Dramatic re-enactment in murder retrial

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The prosecution rested their case Wednesday afternoon, but not before saving some of the most dramatic testimony for last. Jurors had always heard that Farah Fratta had been shot twice at close range. Now they learned exactly what close range means.

Prosecutor Mia Magness wanted to re-enact how she believes Farah was shot twice in the head, so she faced the barrel of a gun just a few inches away from her head, in a dramatic demonstration for the jury. Deputy Chief Harris County Medical Examiner Dr. Dwayne Wolf held the gun. He testified Farah was shot once in the front left temple and once in the back of her head.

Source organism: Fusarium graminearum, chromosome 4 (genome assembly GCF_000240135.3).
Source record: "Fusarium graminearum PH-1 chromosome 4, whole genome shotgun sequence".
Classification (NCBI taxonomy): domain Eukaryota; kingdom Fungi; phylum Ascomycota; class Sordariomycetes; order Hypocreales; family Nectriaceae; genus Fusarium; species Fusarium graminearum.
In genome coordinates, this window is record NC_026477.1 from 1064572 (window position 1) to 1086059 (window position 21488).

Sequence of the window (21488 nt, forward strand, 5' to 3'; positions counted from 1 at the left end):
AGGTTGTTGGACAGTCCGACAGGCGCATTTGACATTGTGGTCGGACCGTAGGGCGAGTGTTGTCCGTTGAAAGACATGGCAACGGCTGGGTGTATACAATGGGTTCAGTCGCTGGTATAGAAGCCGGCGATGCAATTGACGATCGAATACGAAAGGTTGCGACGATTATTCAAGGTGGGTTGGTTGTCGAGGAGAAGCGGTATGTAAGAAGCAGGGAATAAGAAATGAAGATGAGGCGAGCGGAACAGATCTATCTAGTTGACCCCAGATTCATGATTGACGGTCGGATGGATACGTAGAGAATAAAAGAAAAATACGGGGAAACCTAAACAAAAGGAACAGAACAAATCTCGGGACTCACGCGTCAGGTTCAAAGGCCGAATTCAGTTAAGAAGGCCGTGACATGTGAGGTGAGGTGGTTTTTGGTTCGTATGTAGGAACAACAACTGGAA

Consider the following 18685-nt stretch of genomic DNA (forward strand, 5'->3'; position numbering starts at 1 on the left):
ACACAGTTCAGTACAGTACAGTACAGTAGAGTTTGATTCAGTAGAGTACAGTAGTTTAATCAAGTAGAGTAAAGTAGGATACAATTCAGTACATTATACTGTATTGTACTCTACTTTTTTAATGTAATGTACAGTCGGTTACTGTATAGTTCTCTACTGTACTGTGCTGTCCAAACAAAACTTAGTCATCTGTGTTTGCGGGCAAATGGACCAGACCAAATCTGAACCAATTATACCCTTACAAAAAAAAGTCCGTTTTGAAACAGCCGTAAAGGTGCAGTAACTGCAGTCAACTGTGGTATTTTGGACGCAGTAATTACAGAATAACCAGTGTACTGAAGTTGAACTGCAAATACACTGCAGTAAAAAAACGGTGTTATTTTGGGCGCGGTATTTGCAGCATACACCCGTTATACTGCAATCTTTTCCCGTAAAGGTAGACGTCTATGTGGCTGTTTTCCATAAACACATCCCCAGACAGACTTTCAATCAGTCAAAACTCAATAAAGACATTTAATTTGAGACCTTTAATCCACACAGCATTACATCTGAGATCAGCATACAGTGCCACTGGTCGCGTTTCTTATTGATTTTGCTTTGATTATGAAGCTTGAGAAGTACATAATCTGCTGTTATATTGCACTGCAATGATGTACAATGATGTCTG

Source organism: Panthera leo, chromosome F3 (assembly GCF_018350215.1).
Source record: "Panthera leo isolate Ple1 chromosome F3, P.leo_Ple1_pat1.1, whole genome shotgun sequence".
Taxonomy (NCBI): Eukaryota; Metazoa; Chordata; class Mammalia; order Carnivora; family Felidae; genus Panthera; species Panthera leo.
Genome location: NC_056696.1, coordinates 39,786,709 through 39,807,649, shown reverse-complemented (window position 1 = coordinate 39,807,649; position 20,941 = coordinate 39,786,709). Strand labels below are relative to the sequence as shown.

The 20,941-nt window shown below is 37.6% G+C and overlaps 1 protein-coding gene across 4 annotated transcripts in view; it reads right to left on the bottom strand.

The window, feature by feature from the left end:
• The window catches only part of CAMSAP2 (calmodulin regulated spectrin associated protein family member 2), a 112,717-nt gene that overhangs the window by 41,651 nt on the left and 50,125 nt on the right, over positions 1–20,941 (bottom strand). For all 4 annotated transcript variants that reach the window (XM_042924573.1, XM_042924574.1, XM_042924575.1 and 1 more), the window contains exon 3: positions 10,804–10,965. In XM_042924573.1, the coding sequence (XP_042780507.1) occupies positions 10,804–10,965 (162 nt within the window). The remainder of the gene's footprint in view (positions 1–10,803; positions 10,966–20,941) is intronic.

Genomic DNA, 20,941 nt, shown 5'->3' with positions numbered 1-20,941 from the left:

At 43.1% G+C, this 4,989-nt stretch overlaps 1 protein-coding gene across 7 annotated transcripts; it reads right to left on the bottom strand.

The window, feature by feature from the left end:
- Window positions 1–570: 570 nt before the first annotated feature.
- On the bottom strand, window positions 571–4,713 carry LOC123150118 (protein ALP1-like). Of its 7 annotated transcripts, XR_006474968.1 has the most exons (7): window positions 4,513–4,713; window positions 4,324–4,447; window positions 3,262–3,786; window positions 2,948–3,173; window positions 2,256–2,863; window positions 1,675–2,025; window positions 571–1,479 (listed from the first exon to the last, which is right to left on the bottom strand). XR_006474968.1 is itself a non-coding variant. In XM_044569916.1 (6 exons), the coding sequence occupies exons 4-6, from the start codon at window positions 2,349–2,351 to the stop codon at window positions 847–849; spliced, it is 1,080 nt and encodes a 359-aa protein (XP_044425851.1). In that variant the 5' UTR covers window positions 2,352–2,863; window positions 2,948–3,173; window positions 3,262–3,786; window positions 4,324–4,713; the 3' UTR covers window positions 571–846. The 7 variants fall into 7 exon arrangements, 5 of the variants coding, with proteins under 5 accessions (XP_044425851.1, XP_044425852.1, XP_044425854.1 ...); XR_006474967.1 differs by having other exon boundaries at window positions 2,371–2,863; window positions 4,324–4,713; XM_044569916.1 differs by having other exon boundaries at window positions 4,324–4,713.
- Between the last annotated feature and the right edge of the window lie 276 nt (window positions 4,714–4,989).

Throughout the demonstration, Robert Fratta looked up only a few times. Although the prosecution could not prove which shot happened first, they believe it was the shot to Farah's left temple.

Magness asked, "In your opinion, was the first wound fatal?"

Dr. Wolf answered, "It probably wasn't fatal."

Magness showed jurors autopsy photos of Farah Fratta, pictures we won't show you but pictures that were projected onto a screen for the jury to see for more than 30 minutes. Robert Fratta never looked up.

Late Wednesday afternoon, Lex Baquer took the stand. He is Farah Fratta's father who recalled recognizing the gun authorities believe was used to kill Farah. It was a 38-special revolver Baquer testified belonged to Robert Fratta.

Both sides have rested in the case. Closing arguments will begin Thursday at 9:30am. The jury has been instructed to bring an overnight bag to court on Thursday. If convicted, Robert Fratta would face the death penalty.

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